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Adjusting ecosystem incentives

This video discusses how we make ecosystem incentives sustainable.

Today Web3 businesses are issuing tens of millions of dollars worth of tokens to grow. These ‘ecosystem incentives’, such as liquidity mining rewards, are a major cost as Web3 projects scale. Adjusting these ecosystem incentives downwards — “turning off the money printer” — is necessary to make Web3 business models sustainable. These adjustments move a Web3 business beyond bootstrapping.

Revenues and costs

We can think about business model sustainability in terms of revenue and costs.

Sustainable businesses need revenue. For a defi project, potential revenue sources are portions of trading fees or returns on treasury investments. As projects find product-market fit, and their user base grows, hopefully their revenue grows too.

Some of that revenue will likely go into a collective treasury. Governance might reinvest that revenue into further growth opportunities, such as building out new products. Alternatively, projects might pay out some cash dividends, or implement buyback-and-burn mechanisms.

But let’s put revenue to the side for a moment — imagine that revenues are flowing in. For sustainability, you also need to reduce costs. So, what is the cost of acquiring that revenue?

In Web3, a major cost is ecosystem incentives. These rewards, as Lucas Baker and Nihar Shah describe, can help to bootstrap a project:

During the bull market, too many protocols, almost by default, used their tokens for one overriding purpose: to solve the “cold start” problem of usage and awareness. In doing so, these protocols offered high (and at times outrageous) rewards without considering whether this was sustainable or in its long-term interests.

Indeed, tokens can attract the hard side of your market, attack your competitors and build a base of decentralised ownership.

But the cost of incentivising your users over a long enough time frame is unsustainable. We know this from Web2, where many platforms heavily subsidised sides of their market (e.g. rideshare fares, bonus returns). But eventually that incentive tap needs to be turned off.

Grow Rapidly and scale icon Too many incentives for too long can mask whether a business has found product-market-fit. Are your customers there because they like your product, or because you’re paying them? Be wary of the endless line of competitors who will incentivise their customers more.

In Web3, the sustainability problem for incentives is even deeper. The challenge is that incentives aren’t paid in cash but are paid in tokens. This is more like paying your customers equity rather than cash. And, importantly, your tokens will eventually run out (at least for fixed supply tokens), so you need a solution.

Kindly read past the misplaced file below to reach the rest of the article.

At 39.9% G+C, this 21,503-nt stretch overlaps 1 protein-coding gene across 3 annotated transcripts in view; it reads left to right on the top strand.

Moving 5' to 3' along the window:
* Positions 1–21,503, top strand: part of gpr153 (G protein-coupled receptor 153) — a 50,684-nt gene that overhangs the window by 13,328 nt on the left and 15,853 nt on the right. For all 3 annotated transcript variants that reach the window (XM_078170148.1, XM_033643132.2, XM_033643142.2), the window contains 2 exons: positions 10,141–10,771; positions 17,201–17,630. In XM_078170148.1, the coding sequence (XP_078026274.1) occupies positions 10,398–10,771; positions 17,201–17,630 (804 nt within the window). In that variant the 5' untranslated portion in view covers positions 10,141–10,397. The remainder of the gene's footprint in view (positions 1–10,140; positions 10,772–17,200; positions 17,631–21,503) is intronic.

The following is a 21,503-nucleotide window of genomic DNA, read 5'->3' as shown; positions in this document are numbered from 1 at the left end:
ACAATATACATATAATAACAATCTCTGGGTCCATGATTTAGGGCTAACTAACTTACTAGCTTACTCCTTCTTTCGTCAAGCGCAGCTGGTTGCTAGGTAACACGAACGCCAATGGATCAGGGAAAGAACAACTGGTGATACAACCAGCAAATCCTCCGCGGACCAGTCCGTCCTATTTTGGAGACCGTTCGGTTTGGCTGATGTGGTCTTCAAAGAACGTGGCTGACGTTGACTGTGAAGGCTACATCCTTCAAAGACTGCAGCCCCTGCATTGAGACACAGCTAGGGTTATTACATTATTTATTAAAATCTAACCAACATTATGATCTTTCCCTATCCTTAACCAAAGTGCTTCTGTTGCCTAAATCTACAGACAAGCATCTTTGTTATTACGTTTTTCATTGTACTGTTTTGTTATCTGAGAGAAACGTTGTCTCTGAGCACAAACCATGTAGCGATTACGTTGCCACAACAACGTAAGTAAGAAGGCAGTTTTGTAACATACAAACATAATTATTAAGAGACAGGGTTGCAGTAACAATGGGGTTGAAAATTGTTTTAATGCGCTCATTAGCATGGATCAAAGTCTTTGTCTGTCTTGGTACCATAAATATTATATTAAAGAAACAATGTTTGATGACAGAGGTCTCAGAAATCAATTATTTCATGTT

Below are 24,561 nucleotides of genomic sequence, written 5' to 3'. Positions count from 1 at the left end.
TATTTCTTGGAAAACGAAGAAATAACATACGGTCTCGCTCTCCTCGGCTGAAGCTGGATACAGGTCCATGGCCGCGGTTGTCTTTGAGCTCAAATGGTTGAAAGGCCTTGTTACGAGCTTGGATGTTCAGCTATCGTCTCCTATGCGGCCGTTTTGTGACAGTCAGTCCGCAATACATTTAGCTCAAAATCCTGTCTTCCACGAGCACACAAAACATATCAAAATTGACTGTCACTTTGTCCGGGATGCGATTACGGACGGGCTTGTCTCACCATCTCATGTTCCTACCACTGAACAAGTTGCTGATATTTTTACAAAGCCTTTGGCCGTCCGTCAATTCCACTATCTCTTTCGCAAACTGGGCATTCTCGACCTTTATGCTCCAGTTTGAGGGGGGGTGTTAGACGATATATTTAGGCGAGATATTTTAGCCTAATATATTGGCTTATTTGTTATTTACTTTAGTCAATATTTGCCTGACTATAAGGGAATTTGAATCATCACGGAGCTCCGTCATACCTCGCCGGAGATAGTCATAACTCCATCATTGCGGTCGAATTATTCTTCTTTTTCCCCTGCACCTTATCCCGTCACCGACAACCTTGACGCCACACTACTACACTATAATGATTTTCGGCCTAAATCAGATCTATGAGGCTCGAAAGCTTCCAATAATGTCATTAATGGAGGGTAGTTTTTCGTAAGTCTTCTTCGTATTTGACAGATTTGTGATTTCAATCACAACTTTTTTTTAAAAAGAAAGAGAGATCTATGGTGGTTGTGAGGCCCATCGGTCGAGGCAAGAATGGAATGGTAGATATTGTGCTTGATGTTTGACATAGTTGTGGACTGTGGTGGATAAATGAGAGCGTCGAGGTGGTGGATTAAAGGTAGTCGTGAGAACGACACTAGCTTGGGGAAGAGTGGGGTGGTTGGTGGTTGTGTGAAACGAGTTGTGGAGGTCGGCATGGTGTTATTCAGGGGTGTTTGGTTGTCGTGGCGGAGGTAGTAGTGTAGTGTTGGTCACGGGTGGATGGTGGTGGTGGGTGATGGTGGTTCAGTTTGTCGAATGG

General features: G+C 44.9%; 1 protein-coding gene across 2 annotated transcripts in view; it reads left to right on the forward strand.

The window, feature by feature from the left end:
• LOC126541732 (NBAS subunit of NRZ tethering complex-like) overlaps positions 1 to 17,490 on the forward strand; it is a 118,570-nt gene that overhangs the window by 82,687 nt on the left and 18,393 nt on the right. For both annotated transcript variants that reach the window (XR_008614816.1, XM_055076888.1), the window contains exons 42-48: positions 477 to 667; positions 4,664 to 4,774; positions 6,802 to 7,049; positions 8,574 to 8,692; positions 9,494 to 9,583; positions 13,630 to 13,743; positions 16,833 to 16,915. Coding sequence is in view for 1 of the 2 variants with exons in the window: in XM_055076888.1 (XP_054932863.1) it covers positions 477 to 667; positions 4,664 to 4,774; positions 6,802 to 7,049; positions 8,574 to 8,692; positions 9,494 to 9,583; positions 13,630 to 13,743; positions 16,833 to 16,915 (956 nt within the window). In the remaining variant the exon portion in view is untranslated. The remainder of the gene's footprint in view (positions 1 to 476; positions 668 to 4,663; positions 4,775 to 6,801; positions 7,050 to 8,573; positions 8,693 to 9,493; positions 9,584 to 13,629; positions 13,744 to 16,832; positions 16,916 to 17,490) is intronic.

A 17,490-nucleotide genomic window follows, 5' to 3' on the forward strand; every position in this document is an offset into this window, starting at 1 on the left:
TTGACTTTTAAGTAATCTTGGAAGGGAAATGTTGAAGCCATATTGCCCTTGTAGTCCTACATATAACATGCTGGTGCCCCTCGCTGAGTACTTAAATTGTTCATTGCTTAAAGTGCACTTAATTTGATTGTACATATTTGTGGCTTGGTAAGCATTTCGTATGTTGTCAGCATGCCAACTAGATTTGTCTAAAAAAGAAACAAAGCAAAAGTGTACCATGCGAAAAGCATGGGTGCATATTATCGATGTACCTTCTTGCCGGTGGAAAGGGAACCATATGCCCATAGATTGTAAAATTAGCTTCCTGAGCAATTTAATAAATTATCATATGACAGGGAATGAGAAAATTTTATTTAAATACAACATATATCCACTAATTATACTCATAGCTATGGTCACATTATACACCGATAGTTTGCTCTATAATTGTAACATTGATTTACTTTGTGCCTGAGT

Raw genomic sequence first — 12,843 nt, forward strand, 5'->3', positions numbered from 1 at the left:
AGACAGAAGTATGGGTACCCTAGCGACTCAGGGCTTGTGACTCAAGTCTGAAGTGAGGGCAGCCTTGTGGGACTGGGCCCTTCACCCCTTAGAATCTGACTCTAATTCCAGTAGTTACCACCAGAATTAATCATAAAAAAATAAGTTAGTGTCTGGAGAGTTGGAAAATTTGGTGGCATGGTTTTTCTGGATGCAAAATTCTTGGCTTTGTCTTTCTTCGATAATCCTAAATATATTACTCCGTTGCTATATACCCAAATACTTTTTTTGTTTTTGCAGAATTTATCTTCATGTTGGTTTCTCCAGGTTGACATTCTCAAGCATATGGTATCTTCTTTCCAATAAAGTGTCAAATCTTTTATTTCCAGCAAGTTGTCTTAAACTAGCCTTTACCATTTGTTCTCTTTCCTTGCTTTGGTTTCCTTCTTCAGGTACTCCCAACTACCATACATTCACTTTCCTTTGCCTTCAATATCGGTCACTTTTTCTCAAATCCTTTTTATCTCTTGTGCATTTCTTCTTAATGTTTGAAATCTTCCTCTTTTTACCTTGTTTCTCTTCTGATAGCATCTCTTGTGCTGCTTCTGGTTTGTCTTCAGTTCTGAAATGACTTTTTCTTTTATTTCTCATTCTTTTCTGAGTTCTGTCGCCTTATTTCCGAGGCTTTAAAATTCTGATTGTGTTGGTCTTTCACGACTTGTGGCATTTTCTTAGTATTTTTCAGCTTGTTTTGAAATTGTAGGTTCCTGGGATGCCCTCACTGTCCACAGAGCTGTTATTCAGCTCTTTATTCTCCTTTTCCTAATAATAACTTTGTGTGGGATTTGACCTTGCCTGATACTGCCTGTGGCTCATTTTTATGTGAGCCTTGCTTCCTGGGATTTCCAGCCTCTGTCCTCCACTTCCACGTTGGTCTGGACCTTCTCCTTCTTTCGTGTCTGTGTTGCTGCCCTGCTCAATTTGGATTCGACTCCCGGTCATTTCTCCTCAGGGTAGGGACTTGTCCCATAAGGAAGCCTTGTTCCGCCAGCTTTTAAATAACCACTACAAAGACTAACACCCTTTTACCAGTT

Adjusting ecosystem incentives

How do we navigate the process of reducing incentives? There are several complex factors to consider.

When should incentives be adjusted?

A Web3 business should have confidence that there is a sufficient and sticky underlying network of users.

Unfortunately, turning off incentives might also reveal that you do not have a moat around your project. The harsh reality is that your sides of the market were there because you paid them in tokens to be there.

Adjusting incentives too early can lead to different sides of your market flocking to competitors. For instance, after Uniswap reduced its rewards for liquidity provision, liquidity providers “quickly migrated in search of higher rewards” from competitors.

How to change incentives?

Your ecosystem incentives don’t have to go to zero. The design space is much wider than that.

SushiSwap, for instance, has invested in optimising their incentives. Curve has a set level of incentives that enable the community to decide where incentives should flow through now-popular vote escrow dynamics, which you can learn more about here and here. This is a decentralised bottom-up approach to incentive optimisation.

Maybe you have even more elaborate plans, like using revenues to buyback tokens, and then redistributing them as rewards.

How will your community react?

Decisions about adjusting incentives happen when Web3 projects have communities. It’s worthwhile considering how different groups might react to changes in ecosystem incentives. Consider how groups can perceive this as a benefit or loss.

Your case will often have to be made to a community. As referenced earlier in this article Synthetix recently voted on a proposal to “turn off the money printer”. The aim of this proposal was to move away from the inflationary tokenomics of the project.

You probably don’t have to deal with these challenges yet. But these are an inevitable part of building a mature Web3 business. It’s worthwhile considering how and when this might happen before your treasury runs out of tokens.

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Doing Business in Web3

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